A couple of years ago, the BBC also mooted the idea of closing the digital-only radio stations BBC 6 Music and BBC Asian Network. A spirited defence of both channels, which resulted in increased audience figures, saved both channels because the voice of the listener was heard. A petition has been set up for BBC Four. I encourage you to voice your opinion, and add your name to save the channel so we viewers who still care can still find programmes that educate and entertain, instead of just anæsthetising our brains.



BBC remasters Civilisation for HD | Media | guardian.co.uk

It was a landmark documentary series that is still discussed in hushed tones today. Now Kenneth Clark’s Civilisation, the acclaimed BBC2 series from 1969 that traced the history of western art and philosophy, is to be remastered in high definition for a new generation of television viewers.

The 13-part series will be repeated in full from next month on the BBC‘s high definition channel, part of what the corporation called its “wider commitment to the arts through showcasing the jewels of its arts archive”.

I am very much looking forward to 9 February.


Can you imagine the scene today? An eager, thrusting television executive attends a meeting with their bosses to discuss a proposal for a new television show…

“It’s set in 16th century Japan, during a period of political upheaval between warring feudal lords. A European sailor is shipwrecked in the country, but is unable to speak a word of the language. We follow the journey of our shipwrecked sailor as he discovers more about this alien new country, and learns the customs and language to eventually become an important person in Japanese society.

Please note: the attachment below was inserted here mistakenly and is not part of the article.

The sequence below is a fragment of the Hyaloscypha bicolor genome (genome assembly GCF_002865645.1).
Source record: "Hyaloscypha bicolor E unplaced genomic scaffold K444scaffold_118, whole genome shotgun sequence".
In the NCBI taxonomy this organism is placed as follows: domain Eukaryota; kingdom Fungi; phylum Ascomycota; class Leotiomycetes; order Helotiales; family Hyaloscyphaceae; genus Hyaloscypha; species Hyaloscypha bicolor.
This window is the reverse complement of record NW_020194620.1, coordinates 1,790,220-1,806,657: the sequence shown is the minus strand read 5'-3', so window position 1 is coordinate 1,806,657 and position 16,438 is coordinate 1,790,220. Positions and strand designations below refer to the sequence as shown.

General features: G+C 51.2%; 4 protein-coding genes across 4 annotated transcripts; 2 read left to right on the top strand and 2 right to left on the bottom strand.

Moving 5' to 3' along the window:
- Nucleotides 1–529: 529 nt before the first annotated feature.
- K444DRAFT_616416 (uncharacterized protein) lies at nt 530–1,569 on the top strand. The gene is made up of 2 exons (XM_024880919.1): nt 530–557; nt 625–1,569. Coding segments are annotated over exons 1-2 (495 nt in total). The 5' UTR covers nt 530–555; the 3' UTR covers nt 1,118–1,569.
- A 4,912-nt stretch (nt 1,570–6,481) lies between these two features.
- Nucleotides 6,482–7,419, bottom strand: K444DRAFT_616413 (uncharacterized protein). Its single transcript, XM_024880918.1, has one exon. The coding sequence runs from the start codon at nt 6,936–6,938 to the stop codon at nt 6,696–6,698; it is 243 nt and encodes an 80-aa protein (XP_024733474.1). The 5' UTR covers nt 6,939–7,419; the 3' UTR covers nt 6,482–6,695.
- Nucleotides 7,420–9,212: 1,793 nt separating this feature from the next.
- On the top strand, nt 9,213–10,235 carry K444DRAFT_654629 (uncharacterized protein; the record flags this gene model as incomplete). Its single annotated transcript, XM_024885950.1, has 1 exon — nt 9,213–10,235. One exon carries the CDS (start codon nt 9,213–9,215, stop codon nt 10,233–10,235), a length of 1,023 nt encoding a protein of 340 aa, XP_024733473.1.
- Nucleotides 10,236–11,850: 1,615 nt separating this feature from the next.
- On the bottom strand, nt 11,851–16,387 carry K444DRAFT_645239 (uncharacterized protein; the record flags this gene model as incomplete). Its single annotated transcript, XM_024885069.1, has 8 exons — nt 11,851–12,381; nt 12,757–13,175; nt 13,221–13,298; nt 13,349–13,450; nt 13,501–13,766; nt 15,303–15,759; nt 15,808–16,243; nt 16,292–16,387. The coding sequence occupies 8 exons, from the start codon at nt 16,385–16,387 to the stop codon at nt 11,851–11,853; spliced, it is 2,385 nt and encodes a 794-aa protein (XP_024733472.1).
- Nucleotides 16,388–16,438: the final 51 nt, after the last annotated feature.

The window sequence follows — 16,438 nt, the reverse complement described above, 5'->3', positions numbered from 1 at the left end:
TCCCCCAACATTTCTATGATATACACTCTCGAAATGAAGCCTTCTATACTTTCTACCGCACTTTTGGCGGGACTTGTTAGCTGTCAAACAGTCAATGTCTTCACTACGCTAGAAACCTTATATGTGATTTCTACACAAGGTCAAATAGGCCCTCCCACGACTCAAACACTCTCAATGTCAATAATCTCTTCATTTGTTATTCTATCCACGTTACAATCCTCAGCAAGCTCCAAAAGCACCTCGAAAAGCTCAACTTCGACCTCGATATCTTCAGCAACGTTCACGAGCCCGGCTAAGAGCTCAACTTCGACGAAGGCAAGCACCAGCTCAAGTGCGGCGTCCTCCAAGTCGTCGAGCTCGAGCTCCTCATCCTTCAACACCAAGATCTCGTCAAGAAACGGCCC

“Most of the cast will be Japanese, and won’t speak English. The only English dialogue will be between our hero and various interpreters. There won’t be any subtitles or dubbing of the Japanese into English. We will be in much the same situation as our hero, as we begin to learn and understand.

“The plot evolves slowly, there is a little action, a little nudity and scenes of a sexual nature, and most will be shot on location in Japan.

”The show will air in two-hour episodes over five consecutive nights on a national US broadcast network.”

Do you think it would be commissioned today? I don’t think so. Who would want to sit through 10 hours of foreign language dialog without any subtitles? 

Back in the late 1970s, however, the show was commissioned. I remember watching it on the BBC in the early 1980s, and being utterly enthralled. I got the DVD box set a while ago, and while we’ve been suffering snow and illness I’ve been treating myself to a Shōgun marathon. 

I have to say, it holds up well for being over 30 years old. Being a period drama helps, I suppose. The acting is good, with an adequate smattering of famous actors, and the transcription to DVD (not high definition, mind) is startlingly good. The only thing I dislike is the episodes are munged together, so you either sit through an entire disc at a time, or have to locate the scene where you left off.

I don’t mind. I have been watching a disc at a sitting, cuddling the cat, drinking in the sumptuous costumes, exquisite sets and the attention to detail of everyday mediaeval Japanese life, and picking up a smattering of conversational Japanese. If you’ve never seen Shōgun before, I highly recommend it.

Rippa na riidaa, watashino kji wo yon de kure te arigatou.

(Apologies to native Japanese speakers. The interwebz are only so good at helping non-speakers with such translations!)